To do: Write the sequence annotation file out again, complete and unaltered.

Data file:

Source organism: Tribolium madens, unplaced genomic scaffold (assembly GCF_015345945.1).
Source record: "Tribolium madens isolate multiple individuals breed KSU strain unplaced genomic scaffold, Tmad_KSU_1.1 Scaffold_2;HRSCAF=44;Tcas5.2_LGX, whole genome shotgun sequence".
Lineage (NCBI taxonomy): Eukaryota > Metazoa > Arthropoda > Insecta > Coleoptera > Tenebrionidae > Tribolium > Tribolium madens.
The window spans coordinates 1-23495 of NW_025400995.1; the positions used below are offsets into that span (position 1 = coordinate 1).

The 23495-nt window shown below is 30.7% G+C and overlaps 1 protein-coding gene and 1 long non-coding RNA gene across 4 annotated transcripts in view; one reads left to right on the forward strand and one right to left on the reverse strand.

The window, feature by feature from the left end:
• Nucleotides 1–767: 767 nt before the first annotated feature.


Source organism: Tribolium madens, unplaced genomic scaffold (assembly GCF_015345945.1).
Source record: "Tribolium madens isolate multiple individuals breed KSU strain unplaced genomic scaffold, Tmad_KSU_1.1 Scaffold_2;HRSCAF=44;Tcas5.2_LGX, whole genome shotgun sequence".
Lineage (NCBI taxonomy): Eukaryota > Metazoa > Arthropoda > Insecta > Coleoptera > Tenebrionidae > Tribolium > Tribolium madens.
The window spans coordinates 1-23495 of NW_025400995.1; the positions used below are offsets into that span (position 1 = coordinate 1).

The 23495-nt window shown below is 30.7% G+C and overlaps 1 protein-coding gene and 1 long non-coding RNA gene across 4 annotated transcripts in view; one reads left to right on the forward strand and one right to left on the reverse strand.

The window, feature by feature from the left end:
• Nucleotides 1–767: 767 nt before the first annotated feature.